The current problem with enterprise mobility is that recent market growth and technological evolution has ushered in a plethora of new device types, operating systems and hardware features. Staying on top of such extensive change has become an increasingly difficult challenge, one that falls outside the core competency of most companies and threatens to distract IT departments from mission-critical activities.
Unless your company has an entire department dedicated to application development, building a series of mobile applications creates confusion and results in a fragmented series of offerings, especially if the right tools are not in place. Upgrades drain development resources and without a comprehensive strategy in place, unforeseen maintenance requirements become onerous, resulting in lost productivity.
Approaching mobility in a well-thought way that is articulated in a detailed mobile strategy saves time, money and frustration. Companies that are exhibiting best practices in mobility follow a four-step program.
Step 1: Assessing the needs of your users and institution
Every mobile initiative should begin with a needs assessment to identify your company's objectives, user groups, and information needs as well as the required functionality, device types, and technology requirements. Performing a detailed Needs Assessment will help ensure that the chosen strategy and solution delivers maximum value to the organization while avoiding costly mistakes and duplication of efforts. A good way to start this process is by answering the following five questions:
1. What are the objectives and expectations of our mobile initiative?
2. Use Cases: how can mobile applications help our employees, customers, and value and supply chain partners?
3. What features and functionality does each user group need mobilized?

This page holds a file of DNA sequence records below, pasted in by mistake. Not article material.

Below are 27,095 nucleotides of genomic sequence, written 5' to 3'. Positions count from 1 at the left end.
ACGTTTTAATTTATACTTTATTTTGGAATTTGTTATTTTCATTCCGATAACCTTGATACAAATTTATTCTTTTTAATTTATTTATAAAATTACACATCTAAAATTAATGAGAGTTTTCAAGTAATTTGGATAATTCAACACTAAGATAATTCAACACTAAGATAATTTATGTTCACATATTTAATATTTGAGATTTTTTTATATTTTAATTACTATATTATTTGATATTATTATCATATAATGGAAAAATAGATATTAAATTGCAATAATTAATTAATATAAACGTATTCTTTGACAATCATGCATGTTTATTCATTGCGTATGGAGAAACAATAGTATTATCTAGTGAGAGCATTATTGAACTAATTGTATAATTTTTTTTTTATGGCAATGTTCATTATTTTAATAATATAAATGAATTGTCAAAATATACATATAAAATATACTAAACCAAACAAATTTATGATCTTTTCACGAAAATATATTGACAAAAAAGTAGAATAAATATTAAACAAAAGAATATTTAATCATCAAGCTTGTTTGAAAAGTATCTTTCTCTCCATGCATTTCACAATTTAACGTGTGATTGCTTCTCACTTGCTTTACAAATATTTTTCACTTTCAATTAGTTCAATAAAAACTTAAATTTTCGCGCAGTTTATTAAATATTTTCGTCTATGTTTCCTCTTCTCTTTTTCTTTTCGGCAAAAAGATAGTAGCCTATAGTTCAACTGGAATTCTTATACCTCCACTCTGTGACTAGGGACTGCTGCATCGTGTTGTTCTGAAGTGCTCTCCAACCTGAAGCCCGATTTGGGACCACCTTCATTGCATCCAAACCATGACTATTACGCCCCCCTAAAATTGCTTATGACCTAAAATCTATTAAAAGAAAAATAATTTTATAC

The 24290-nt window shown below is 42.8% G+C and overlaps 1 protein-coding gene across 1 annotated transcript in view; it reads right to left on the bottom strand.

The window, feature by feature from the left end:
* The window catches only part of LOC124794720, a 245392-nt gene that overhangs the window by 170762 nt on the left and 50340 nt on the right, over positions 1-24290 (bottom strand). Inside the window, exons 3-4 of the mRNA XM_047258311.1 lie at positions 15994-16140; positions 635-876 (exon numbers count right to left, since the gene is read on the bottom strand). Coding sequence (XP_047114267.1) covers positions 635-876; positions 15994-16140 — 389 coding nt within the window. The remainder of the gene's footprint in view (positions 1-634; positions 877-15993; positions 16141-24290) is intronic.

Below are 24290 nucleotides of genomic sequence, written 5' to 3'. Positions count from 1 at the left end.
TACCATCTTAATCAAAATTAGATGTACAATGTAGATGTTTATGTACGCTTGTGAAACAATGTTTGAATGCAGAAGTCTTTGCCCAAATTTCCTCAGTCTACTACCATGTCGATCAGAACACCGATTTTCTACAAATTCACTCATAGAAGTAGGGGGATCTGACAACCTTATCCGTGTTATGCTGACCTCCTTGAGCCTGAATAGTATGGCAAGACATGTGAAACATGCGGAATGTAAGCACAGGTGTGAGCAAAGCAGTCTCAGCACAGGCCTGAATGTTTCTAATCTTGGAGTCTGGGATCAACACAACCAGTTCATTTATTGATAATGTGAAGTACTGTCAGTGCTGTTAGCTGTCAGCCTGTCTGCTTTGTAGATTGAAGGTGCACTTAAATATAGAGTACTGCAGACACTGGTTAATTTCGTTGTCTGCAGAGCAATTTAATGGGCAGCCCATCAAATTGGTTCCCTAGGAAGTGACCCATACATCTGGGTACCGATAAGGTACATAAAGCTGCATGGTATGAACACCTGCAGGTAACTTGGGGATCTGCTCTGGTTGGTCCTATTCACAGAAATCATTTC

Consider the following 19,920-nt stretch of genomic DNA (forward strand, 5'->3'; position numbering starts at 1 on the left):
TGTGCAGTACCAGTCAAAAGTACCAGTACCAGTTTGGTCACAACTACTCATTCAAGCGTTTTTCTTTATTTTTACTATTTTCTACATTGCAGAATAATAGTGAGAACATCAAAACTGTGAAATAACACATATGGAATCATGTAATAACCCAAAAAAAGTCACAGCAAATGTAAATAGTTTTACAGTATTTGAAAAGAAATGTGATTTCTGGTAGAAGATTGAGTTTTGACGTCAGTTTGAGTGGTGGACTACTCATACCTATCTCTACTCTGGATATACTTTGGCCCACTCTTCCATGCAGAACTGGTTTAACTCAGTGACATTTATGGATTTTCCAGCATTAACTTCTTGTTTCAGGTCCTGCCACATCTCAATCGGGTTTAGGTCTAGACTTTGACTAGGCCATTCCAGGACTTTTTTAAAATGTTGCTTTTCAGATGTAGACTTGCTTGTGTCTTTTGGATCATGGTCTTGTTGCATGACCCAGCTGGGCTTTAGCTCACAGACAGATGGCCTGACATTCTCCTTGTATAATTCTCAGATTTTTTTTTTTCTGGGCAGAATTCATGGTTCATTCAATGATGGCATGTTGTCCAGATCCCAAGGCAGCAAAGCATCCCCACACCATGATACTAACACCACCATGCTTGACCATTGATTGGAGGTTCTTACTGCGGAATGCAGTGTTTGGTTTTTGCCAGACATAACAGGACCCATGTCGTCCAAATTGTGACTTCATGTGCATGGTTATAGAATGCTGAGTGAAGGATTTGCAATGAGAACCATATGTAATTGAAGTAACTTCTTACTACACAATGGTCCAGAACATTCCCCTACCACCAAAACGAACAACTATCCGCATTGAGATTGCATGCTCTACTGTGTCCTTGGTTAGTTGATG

4. What device types, capabilities and hardware do we need to enable?
5. How many applications do we need? (this question relates to the following chart)
Application Planning Chart
|Type||Group||Primary focus||Most important featurs|
|B2E||Executives||BI, CRM||Security, reporting|
|B2B||Field Service||Product information and specs||LBS, workflow|
|B2C||Customers||Account information||Security, UI|
|B2C||Prospects and public||Products/services marketing||Branding, UI, Social Media|
Step 2: Considering integration and configuration
Enterprise-grade applications must go beyond simply mobilizing a point solution. They enable unlimited integration of data drawn from SAP®, Oracle®, salesforce.com®, JD Edwards®, or virtually any other back system. The following questions will help you identify the data integration needs that you will need to put in place in order to build the suite of applications that comprises your comprehensive mobile offering for your various user groups.
1. Are there any point-solutions that I want to utilize in my applications (SharePoint, Oracle On Demand, Salesforce.com, etc.)?
2. What backend systems house the information my users are going to need?
3. What 3rd-party systems do I need to pull information from?
4. Am I going to incorporate any social networking or RSS feeds?
5. What device hardware are we going to utilize (Camera, GPS, accelerometer, etc.)?
Step 3: Designing and deploying your solution
Firms that choose to build rich applications by custom coding often find themselves struggling to manage a complex, delay-prone process that requires significant IT staffing and expertise, extensive plug-in development, and a discrete app for every supported mobile operating system, each written in the OS' native language.
If you are building more than 3 applications, deploying to more than 3 device types, or integrating more than 3 back end systems, then a development platform is the best option.
Increasingly, companies are building mobile applications with mobile enterprise application development platforms, or MEAPs. MEAPs enable the development of rich, highly functional native applications that run on multiple device types. Enterprise-grade MEAPs include a GUI development environment, which eliminates the need to code individual applications. MEAPs offer a framework for rapid application development with extensive configuration options, intuitive management tools, and a low total cost of ownership.
Step 4: Evaluating vendors and platforms
When evaluating vendors, companies should look for a solution that offers:
The vendor you choose should have a proven track record in the mobile enterprise application platform space, as well as a strong reputation for customer service and support. By following this four-step plan, you will have the tools to build a comprehensive mobile strategy - a strategy that will save time, money and resources while providing your end users with high-impact mobile solutions.